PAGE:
The Third Culture: Writers Respond to Steven Pinker’s IdeasPosted: July 3, 2014 Filed under: articles, books, people, writing Leave a comment
Steven Pinker’s book on writing, The Sense of Style, to be released in September, (see his article below on my blog) will be like beating a hornet’s nest with a big stick. He’s eager to carve out a space for the sciences in serious literary writing, now largely found in the humanities. In fact, a crop of scientists has been turning out books of high literary merit based on conveying key scientific discoveries and truths. Crudely put, he also feels that the humanities approach should be broader and deeper, precisely because it has failed to incorporate the vast knowledge about people and Nature that’s available through science.
A recent column in The Guardian by Oliver Burkeman got on the Pinker bandwagon, quoting just a few of his suggestions on what makes good writing today. Ouch! Readers’ responses were fast and combative all round. This is just the beginning… It shows how much people are vested in the art of writing, creativity, the values of science – and how to make recent theories and knowledge more available to readers in both the humanist and scientific camps (and perhaps more importantly the general reader). The real effort is to bridge the two camps with each camp freely using the best techniques and knowledge accrued over time.
C.P. Snow, of course, broke this ground in 1959 in his The Two Cultures lecture, setting off the debate that’s still ongoing, leading to the “Third Culture” concept which combines the best of both camps and is perhaps best exemplified by The Edge website, an ongoing dialogue between the two camps.
Any discussion that sheds more light on what makes good writing is a good thing. Of course, it can’t be distilled into “rules,” but that shortsighted approach will disappear in the doing, especially for the truly creative novelist or poet who starts with a single thread and, miraculously, stitches together a coat of many colors which reflects a slice of real life. Science, at its best, probes for the truths of Life using scientific techniques and tools. Creative writers and artists seek to touch the same ground through the exploration of individual spirit and esthetic techniques.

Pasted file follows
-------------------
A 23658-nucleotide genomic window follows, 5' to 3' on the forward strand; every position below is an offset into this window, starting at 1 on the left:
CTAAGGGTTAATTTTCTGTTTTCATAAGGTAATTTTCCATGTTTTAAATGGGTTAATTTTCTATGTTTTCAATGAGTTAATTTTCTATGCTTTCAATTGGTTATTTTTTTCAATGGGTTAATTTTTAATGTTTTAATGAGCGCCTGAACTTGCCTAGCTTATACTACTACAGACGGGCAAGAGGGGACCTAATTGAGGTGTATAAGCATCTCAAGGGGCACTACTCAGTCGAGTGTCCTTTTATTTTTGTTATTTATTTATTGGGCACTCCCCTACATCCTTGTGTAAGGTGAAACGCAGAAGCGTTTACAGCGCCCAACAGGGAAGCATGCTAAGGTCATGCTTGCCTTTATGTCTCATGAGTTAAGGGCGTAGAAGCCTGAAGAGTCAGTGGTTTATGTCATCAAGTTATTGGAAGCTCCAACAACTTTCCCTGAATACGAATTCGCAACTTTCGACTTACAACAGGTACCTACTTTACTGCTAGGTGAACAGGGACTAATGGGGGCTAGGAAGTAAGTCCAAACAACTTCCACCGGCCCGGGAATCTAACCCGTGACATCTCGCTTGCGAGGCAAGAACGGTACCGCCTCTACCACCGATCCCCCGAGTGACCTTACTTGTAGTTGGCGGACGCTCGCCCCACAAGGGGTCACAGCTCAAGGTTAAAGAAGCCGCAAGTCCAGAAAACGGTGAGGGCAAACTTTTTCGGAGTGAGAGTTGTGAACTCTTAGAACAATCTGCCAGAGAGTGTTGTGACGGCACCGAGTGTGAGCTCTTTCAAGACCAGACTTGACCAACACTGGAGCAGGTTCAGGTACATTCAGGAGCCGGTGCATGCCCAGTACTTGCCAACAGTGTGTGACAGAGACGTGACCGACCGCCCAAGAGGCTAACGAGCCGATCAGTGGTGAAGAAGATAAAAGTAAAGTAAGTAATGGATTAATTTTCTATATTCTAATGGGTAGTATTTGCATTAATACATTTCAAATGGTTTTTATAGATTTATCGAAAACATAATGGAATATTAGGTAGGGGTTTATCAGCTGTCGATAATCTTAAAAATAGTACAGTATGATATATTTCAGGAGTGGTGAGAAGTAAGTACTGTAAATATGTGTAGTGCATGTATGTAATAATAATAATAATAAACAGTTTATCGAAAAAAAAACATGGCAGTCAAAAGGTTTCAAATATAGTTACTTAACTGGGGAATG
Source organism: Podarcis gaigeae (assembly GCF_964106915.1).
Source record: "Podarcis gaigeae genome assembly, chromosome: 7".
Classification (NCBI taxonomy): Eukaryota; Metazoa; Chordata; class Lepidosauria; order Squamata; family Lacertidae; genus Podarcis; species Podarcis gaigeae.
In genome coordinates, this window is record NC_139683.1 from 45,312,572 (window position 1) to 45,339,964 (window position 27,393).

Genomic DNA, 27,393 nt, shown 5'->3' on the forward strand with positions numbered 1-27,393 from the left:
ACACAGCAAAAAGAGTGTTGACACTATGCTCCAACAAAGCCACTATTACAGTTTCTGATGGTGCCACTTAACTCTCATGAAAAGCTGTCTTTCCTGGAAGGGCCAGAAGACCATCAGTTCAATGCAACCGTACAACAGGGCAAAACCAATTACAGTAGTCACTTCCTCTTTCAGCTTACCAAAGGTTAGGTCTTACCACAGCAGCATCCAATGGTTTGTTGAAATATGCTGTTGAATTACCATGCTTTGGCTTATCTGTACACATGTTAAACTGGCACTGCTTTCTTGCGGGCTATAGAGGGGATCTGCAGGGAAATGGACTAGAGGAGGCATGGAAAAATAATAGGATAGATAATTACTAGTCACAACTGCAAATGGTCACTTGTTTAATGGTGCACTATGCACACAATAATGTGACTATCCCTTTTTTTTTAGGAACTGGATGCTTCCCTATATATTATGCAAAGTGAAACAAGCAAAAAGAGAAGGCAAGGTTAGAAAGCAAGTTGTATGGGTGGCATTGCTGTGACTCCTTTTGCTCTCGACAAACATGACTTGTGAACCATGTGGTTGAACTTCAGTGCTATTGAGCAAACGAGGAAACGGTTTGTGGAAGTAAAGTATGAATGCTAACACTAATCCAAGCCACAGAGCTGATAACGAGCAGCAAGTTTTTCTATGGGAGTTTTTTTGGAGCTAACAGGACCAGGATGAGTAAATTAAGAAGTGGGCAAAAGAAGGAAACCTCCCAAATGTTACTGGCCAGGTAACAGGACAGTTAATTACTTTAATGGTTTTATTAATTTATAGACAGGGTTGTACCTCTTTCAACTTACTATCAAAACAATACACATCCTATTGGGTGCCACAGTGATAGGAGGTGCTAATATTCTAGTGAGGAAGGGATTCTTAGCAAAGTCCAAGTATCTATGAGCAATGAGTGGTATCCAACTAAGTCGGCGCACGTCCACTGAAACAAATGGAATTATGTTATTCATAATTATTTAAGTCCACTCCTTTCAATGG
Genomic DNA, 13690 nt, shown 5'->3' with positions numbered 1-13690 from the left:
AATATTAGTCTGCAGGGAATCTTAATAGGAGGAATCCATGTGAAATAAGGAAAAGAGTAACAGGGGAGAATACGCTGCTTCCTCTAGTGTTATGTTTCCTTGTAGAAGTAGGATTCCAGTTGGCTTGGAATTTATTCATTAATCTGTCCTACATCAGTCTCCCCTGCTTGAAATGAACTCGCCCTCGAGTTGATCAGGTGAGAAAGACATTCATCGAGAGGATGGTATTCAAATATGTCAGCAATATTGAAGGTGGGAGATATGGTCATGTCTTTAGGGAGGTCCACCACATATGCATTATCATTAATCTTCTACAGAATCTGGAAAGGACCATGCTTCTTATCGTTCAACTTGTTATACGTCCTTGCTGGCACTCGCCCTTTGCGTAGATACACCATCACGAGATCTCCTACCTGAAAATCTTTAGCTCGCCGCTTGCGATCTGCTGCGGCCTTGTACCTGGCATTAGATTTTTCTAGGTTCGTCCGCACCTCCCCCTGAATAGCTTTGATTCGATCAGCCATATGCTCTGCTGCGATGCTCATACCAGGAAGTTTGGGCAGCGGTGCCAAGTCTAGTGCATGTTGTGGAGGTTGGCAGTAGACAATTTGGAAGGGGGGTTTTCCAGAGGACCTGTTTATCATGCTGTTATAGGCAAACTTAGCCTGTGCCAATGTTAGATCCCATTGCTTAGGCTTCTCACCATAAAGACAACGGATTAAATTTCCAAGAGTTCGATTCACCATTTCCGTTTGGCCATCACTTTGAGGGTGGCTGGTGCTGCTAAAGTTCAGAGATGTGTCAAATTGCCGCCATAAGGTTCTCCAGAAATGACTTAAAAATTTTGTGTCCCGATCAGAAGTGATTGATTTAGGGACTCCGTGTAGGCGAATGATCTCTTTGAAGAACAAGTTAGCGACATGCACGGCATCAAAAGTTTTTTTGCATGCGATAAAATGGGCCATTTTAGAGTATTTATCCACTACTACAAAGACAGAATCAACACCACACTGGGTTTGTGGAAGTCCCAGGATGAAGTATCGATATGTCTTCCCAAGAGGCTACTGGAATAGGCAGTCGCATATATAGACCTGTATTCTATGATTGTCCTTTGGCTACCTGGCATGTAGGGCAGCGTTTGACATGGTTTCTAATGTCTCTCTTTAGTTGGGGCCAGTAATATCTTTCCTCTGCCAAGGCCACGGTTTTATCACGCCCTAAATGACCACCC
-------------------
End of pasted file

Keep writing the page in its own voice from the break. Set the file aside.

For a much deeper look at these two approaches and the fascinating merging that’s underway, see this exceptional article by Hong-Sho Teng, an English professor at National Taitung University in Taiwan. It was originally published in Chinese in The China Times Book Review.
To paraphrase his thesis: “”We are going to die, and that makes us the lucky ones. Most people are never going to die because they are never going to be born.’” This passage is not from [James] Joyce, but from [scientist Richard] Dawkins’s Unweaving the Rainbow. A modern protégé of Darwin, Dawkin’s borrows Keats’s idea, from the poem Lamia, which accused science of ruining nature’s beauty in order to reveal in turn the beauty in science and the aesthetics of scientific endeavors. Dawkin’s of course holds that science can increase an artist’s appreciation of Beauty. In contrast to the eloquent science writers (think Edwin O. Wilson, and earlier Loren Eisley), traditional humanities scholars and authors are in danger of being marginalized. In May, English writer Will Self gave a talk in Oxford entitled “The novel is dead (this time it’s for real),” clearly echoing the predicament of contemporary novelists. Following the 20th Century legacy of public intellectuals like Edward Said, Hong-Sho says literary writers must take the next step forward to encourage a new generation … in order to lead the humanities [read writers of all types] into participation in cross-boundary dialogues in the third culture. While science speaks to a “rainbow of knowledge,” he says, there must be clouds on both sides of the rainbow’s”bridge” that, however evanescent, will form a third culture.